"I find Mr. Lord's work irresistible. Most new illustrations of Lear's verse are enjoyable artistic exercises which have little to do with the writer. These illustrations, however, are no superficial ornamentation. Mr. Lord has soaked himself in Lear and his work, and has brought to his drawings an affectionate insight and understanding of the man and the Nonsense writer. He has set out to provide a new perspective to Lear's verse and the universe he created, and in this he succeeds splendidly. Not for anything would I have missed his old man on the Border or his old person of Skye, while his Scroobious Pip is all that anyone could wish'. They are not Lear's illustrations, but I think he would have approved."
(Vivien Noakes, 'Stuff and Nonsense', Punch, 29 January 1988)
Another extract from a review of The Nonsense Verse of Edward Lear by M.C. in Junior Bookshelf, October 1984:
"Physically the new Lear is a book of the highest distinction. Paper, print, design are all of great excellence, making this - if not of immediate appeal to children - a book for connoisseurs to gloat over. John Vernon Lord gives us almost all the verse, together with a thoughtful introductory essay, a book list and an exceptionally good index. Perhaps his most remarkable editorial achievement is in the arrangement. He gives us the limericks in batches, divided by the longer poems. The limericks themselves have been put into groups - although this device has not been pursued pedantically - according to theme. So we have, for example, five pages of poems about eating, two on walking, five of people (and a cow) up trees, two on despair, and so on. It might be feared that this merely draws attention to Lear's repetitiousness. Far from it; it brings home to the reader his infinite resourcefulness and the concentrated oneness of his curious philosophy. Here is altogether a bigger Lear than we have sometimes allowed ourselves to believe in. For many this edition will be memorable mainly for Mr Lord's illustrations. An artist re-illustrates Lear at his peril, for the author's original drawings are surely definitive. Nevertheless plenty of brave men have taken on the task from Leslie Brooke to Edward Gorey, and Mr Lord takes his stand with the best of them. He draws always in black and white with the greatest power and precision. He emphasises the essential seriousness of Lear's nonsense, and he builds up cumulatively a picture of a society in which supremely individual eccentrics are put down by a conformist establishment, the 'they' whom Mr Lord portrays not as faceless bureaucrats but as only too clearly delineated hostile persons. It is a performance of the greatest virtuosity, one that will not please all traditionalists but for some will unveil a new and bigger Lear."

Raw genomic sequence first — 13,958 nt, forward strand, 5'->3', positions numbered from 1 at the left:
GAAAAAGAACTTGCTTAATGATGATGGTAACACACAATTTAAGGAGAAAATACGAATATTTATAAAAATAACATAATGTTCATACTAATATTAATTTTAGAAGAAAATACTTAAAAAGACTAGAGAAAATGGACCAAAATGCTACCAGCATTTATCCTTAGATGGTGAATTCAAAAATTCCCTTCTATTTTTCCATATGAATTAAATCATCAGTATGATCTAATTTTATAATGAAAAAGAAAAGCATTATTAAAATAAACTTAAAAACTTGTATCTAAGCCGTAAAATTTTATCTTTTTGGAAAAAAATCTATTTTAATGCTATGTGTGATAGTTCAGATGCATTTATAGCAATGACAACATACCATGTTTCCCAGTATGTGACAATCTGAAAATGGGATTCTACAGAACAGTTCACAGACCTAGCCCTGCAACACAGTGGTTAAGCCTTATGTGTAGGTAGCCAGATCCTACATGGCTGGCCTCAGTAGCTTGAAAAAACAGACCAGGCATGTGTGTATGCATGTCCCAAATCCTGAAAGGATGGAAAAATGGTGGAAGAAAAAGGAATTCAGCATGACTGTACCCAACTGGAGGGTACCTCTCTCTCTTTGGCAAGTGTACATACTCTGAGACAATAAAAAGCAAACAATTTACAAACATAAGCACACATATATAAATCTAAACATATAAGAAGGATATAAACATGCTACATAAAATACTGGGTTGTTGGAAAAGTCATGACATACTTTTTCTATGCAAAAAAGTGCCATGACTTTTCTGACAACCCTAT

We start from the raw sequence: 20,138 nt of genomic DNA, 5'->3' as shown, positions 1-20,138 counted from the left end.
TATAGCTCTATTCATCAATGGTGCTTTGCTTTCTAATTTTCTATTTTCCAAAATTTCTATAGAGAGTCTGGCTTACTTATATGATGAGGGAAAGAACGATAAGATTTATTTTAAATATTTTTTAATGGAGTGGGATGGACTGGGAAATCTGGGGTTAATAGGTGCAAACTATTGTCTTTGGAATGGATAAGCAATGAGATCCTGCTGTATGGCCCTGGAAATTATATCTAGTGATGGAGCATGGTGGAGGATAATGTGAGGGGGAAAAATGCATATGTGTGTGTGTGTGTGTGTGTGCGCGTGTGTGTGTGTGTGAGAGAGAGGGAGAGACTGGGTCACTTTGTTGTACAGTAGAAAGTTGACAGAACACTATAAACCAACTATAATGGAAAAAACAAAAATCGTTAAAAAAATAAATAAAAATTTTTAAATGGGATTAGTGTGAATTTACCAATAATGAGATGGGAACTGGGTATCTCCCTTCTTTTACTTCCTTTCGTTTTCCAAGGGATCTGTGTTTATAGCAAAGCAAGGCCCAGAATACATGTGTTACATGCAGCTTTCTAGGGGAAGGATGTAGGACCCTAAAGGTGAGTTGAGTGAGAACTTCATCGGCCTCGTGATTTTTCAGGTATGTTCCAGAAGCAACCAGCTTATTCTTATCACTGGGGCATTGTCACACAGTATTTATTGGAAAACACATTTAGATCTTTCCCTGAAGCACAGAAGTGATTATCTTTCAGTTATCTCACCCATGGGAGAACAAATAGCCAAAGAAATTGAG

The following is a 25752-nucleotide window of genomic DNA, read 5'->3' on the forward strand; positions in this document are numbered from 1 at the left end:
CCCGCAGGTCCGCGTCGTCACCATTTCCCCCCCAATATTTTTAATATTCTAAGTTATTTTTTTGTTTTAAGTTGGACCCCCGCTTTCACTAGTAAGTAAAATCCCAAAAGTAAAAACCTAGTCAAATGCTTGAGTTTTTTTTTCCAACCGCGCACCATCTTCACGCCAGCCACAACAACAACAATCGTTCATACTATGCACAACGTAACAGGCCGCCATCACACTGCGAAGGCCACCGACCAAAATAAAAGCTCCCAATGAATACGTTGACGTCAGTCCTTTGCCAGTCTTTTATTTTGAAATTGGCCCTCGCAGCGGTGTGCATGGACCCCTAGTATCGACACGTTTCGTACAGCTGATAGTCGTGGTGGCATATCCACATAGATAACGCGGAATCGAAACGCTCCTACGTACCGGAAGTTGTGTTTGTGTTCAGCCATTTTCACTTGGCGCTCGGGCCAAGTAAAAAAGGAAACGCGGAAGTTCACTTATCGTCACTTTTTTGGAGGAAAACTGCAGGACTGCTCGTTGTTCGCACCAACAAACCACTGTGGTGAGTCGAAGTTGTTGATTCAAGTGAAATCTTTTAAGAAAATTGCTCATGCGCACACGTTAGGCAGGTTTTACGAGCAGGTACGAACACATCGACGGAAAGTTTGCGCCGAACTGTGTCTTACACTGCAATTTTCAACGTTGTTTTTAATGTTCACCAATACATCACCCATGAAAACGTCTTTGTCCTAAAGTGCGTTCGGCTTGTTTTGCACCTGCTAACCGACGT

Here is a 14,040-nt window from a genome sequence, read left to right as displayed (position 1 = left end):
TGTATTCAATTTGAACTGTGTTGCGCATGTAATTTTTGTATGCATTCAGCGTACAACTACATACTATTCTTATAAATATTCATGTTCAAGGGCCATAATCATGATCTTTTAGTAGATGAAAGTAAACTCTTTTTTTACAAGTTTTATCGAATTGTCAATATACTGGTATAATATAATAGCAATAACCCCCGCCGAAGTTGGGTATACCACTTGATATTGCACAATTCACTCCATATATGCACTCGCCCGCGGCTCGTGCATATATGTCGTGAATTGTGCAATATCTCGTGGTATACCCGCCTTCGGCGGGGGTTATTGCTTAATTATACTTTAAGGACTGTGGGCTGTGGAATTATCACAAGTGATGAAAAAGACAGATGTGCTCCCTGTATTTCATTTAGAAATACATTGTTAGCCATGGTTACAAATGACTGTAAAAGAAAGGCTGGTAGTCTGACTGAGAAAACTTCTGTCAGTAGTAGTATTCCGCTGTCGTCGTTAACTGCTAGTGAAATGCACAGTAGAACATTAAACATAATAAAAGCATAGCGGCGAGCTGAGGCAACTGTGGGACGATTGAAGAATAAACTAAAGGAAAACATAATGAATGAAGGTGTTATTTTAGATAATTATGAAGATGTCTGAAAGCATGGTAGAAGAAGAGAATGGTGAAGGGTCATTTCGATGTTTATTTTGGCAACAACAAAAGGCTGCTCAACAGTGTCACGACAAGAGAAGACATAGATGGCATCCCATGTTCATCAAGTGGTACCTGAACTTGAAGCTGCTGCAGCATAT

(M.C., 'The Nonsense Verse of Edward Lear', The Junior Bookshelf, October 1984)
Of Aesop's Fables the poet Charles Causley has written:
"For his handsome Aesop's Fables John Vernon Lord has chosen 200 of his favourites, now retold in verse by the redoubtable James Michie. The result is a triumph. The tales rise freshly from the pages as though written by some master today… Daringly John Vernon Lord sets the scenes in an around his home in the village of Ditchling. It might not be thought that the exotic fauna of Asia Minor could inhabit with such ease the intensely English landscape of Sussex, but occupy it, and with great naturalness, it does. The assured and finely detailed black and white illustrations complement Michie's verses with such delicacy, wit and sympathetic understanding that the work of artist and poet seem the work of one. How often may this be said of writer and illustrator?"
(Charles Causley, 'Master fable-maker', The Times Educational Supplement, 16 February 1990)
Another extract from a review of Aesop's Fables by M.C. in Junior Bookshelf, April 1990:
"Admirable as are James Michie's poems, witty, economical, pointed, this is John Vernon Lord's book. As in his edition of Edward Lear, he makes us look afresh at familiar pieces and sharpens our understanding of their true meaning. The scholarly introduction is evidence that this success is no accident. Mr. Lord has thought about Aesop a great deal and recognised the relevance of the Fables in every age. With that in mind - and no doubt because this is what he likes to draw - he sets the fables in his own Twentieth century Sussex, their timelessness somehow underlined by the homely contemporary scenes. Aesop was a hard-headed realist and clear-sighted social commentator, one whose message is not to be prettied up. The black and white pictures are exquisitely done, and are set into the text with enormous skill. Type, printing, paper and casing are all of the highest quality. It all adds up to a beautiful and desirable book; an expensive one too, which is a pity because the book deserves a wide distribution, but sadly quality of this kind can be had only at a price. One for the collector, and for the special child on a special occasion. Set the cost against that of a video or a meal-out and consider which will give the most lasting satisfaction."
(M.C., 'Aesop', The Junior Bookshelf, April 1990)
Professor Lord has also served on several National Committees including:
He has taken part in 68 validations of courses and institutions in the UK, Ireland and Hong Kong